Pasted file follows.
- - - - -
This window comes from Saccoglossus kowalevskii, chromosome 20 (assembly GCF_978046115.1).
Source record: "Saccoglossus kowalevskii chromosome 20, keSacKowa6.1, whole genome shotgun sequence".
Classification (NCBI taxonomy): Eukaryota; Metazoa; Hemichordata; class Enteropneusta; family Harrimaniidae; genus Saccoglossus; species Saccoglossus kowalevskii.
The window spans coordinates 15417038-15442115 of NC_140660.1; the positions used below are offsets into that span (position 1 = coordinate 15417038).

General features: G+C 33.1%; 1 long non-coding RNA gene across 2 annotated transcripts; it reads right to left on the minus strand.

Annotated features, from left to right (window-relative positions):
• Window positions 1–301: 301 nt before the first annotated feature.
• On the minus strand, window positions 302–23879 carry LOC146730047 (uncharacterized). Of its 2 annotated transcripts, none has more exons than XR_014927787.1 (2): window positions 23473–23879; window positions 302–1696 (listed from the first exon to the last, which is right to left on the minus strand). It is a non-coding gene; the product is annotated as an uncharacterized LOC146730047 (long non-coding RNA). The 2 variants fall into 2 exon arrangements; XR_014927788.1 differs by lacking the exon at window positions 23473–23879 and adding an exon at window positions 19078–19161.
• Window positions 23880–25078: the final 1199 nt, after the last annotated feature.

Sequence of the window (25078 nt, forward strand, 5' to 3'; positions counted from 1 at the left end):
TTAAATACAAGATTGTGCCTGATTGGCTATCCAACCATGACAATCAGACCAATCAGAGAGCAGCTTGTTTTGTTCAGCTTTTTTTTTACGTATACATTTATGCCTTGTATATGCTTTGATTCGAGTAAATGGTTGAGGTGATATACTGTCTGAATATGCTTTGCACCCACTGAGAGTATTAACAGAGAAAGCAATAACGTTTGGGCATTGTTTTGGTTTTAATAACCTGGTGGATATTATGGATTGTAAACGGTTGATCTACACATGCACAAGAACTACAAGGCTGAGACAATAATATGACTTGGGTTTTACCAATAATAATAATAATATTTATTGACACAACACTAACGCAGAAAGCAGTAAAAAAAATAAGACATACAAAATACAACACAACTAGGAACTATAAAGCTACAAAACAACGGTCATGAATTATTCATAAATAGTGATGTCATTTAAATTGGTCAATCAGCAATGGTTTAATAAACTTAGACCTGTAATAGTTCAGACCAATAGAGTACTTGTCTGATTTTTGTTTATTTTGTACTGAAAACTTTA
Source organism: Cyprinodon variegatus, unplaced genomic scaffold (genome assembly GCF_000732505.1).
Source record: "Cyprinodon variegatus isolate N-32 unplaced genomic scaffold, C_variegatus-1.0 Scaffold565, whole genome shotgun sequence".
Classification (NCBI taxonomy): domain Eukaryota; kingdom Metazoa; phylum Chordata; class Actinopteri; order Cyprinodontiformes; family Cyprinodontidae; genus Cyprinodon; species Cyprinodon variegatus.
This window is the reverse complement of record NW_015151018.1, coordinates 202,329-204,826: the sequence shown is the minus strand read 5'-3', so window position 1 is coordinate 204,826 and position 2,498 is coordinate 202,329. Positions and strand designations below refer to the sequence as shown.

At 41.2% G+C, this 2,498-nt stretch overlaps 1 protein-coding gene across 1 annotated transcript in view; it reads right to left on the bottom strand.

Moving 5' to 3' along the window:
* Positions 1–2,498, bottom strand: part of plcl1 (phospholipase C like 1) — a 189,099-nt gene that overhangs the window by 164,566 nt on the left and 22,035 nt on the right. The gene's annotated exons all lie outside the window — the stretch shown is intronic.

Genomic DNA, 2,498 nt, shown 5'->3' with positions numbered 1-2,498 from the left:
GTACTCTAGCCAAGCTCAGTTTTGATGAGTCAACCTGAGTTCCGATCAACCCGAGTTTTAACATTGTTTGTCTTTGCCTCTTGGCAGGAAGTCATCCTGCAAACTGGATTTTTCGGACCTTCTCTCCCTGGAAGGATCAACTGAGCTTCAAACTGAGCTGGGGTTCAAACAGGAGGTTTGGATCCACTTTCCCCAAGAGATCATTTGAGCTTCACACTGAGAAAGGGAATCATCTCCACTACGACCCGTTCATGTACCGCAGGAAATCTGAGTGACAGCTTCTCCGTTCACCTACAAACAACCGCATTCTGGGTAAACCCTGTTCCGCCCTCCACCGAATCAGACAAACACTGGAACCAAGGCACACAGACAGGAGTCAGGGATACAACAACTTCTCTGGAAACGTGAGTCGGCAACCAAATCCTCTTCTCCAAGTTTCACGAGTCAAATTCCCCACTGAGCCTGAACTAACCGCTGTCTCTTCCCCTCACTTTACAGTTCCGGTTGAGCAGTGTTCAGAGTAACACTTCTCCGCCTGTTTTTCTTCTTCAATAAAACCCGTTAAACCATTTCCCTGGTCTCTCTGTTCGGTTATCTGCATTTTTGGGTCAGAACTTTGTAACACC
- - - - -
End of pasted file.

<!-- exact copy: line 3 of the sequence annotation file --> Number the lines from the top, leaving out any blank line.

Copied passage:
Classification (NCBI taxonomy): Eukaryota; Metazoa; Hemichordata; class Enteropneusta; family Harrimaniidae; genus Saccoglossus; species Saccoglossus kowalevskii.